My grandmother, Claire Hastings, was born in the 1920s on a farm in Armidale, northern New South Wales. That was a relatively common thing, with just 43 per cent of the population living in cities, compared with more than 70 per cent now.
She lived in a small wooden hut, with a chicken coop out the front and fields out the back. When she and her siblings came home from school, they helped plough the fields with a horse-drawn plough until sundown.
Little did she know this life would soon disappear. The “second industrial revolution” (of mass production and standardisation) was creating machines to replace human and horse power. A plough pulled by a tractor could do in hours what took Grandma and her siblings a week.
Grandma’s brother, John, working the plough (c1929) Photo: Bradley Hastings, Author provided
By the time she left school, age 17, she wasn’t needed on the farm. So she instead went to college, became a teacher, got married and raised a family. Now 93, she lives in a comfy suburban four-bedroom home, enjoys dining at restaurants, and loves going to the theatre and on ocean cruises.
Her story is far from unique. Around the world industrialisation has reduced farm employment enormously. In the United States, for example, 40 per cent of the labour force worked on farms in 1920; now it is about 2 per cent.
The loss of those jobs, and their replacement, is worth remembering as we now confront the “fourth industrial revolution”, with robots and artificial intelligence tipped to take up to 40 per cent of the jobs now done by humans within two decades.
The hit list is long, from drivers and call-centre workers to computer programmers and university lecturers like myself (we face being replaced by AI avatars, delivering animated content online).
But just as disappearing farm jobs didn’t lead to permanent mass unemployment, nor should we fear this next stage of technological development.
Improving quality of life
While industrial farming was not universally embraced as progress, the huge reductions in farming labour over the 20th century were key to a better life for most people (though poverty and glaring economic inequality still exist).
To cite just one measure, when my grandmother was born the average life expectancy in Australia was 60 years. Now it’s more than 80.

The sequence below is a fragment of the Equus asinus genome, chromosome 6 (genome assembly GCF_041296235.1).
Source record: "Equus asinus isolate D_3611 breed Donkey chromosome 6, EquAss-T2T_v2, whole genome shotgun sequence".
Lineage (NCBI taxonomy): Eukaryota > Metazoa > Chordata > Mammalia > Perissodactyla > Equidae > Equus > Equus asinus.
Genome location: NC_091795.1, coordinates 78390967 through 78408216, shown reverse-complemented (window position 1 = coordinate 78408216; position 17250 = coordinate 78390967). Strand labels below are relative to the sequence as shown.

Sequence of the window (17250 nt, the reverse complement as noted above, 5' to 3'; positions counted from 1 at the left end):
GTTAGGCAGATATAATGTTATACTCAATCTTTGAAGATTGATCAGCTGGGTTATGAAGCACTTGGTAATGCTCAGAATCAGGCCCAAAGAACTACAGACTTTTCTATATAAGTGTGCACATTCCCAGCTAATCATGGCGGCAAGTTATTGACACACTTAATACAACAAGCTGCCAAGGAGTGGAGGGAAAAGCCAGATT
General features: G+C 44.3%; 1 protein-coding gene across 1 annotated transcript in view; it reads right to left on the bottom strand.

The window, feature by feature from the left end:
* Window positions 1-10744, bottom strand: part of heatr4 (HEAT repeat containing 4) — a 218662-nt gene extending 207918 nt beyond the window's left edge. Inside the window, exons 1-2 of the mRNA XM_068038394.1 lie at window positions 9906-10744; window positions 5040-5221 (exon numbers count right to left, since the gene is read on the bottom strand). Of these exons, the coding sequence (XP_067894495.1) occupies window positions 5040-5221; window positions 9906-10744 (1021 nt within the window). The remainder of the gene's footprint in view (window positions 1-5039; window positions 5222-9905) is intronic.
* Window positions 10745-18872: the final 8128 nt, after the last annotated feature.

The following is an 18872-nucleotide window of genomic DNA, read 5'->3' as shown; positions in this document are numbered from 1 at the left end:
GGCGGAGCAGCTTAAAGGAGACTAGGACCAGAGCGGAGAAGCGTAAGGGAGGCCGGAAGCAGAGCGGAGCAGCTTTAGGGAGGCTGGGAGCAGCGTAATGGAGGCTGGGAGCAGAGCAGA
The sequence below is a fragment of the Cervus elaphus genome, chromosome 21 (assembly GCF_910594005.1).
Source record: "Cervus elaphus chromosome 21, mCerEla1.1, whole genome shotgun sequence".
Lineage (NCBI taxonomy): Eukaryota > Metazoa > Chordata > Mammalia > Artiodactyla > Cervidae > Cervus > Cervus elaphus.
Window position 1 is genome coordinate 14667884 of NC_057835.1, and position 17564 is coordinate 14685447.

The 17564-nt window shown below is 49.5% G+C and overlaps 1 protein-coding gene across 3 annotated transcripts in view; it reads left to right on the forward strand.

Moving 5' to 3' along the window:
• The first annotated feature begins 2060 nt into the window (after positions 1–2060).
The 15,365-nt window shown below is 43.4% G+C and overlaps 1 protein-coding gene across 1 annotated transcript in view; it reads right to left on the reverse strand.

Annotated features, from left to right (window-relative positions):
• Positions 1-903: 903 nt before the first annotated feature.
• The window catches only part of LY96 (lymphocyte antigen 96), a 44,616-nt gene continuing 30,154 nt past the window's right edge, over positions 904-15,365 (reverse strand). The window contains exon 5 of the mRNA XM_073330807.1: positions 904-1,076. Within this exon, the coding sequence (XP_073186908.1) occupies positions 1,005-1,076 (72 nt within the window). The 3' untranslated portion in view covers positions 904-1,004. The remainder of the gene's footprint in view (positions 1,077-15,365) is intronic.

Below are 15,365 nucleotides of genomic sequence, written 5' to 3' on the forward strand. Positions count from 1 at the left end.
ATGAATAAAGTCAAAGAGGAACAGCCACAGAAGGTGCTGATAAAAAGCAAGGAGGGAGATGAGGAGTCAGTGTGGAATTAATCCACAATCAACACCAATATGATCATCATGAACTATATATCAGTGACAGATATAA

The underlying forces driving such advances are twofold.
First, the mechanisation of farming made food cheaper. US data shows the price of a common basket of groceries is now about 80 per cent cheaper than a century ago. Similar trends exist for virtually every other consumable product.
Second, spending less on food meant people could spend more on other things. New industries sprang up – automobiles, holidays, health care, finance, fitness and education and so on. Sectors virtually unknown in the 1920s now employ more than half of the population.
These new industries have both underpinned improvements in our quality of life and, crucially, created new jobs.
As artificial intelligence and robotics develop, services such as banking, insurance and transport will become cheaper. As a consequence, we will have more money to spend on other items – on health and fitness, travel and leisure and possibilities yet to be conceived.
Whatever these new or expanded industries are, jobs will evolve at the same time as quality of life improves for all.
Two lessons from my grandmother
None of this, of course, will necessarily make you feel better if you have (and love) a job under threat from automation.
Some lessons from my grandma’s life may help.
First, she didn’t take the changes personally. She understood that times were changing, and that she would have to change with them. She embraced the challenge rather than being defeated by it.
The author with his grandmother on her 90th birthday. Photo: Bradley Hastings, Author provided
Second, she understood she had to develop new skills. At the same time as farm jobs were diminishing, she saw growing demand for more teachers, underpinned by government regulations requiring children to stay in school longer. So too today education is the key for future jobs.
None of us know what the future holds. But for our collective future to replicate the advancements my grandmother has seen over her life, it’s inevitable that artificial intelligence and robots will take over jobs.
I asked grandma if we should be worried. “Life moves on,” she told me.
And so must we.
Bradley Hastings, Research Fellow, UNSW Sydney
This article is republished from The Conversation under a Creative Commons license. Read the original article.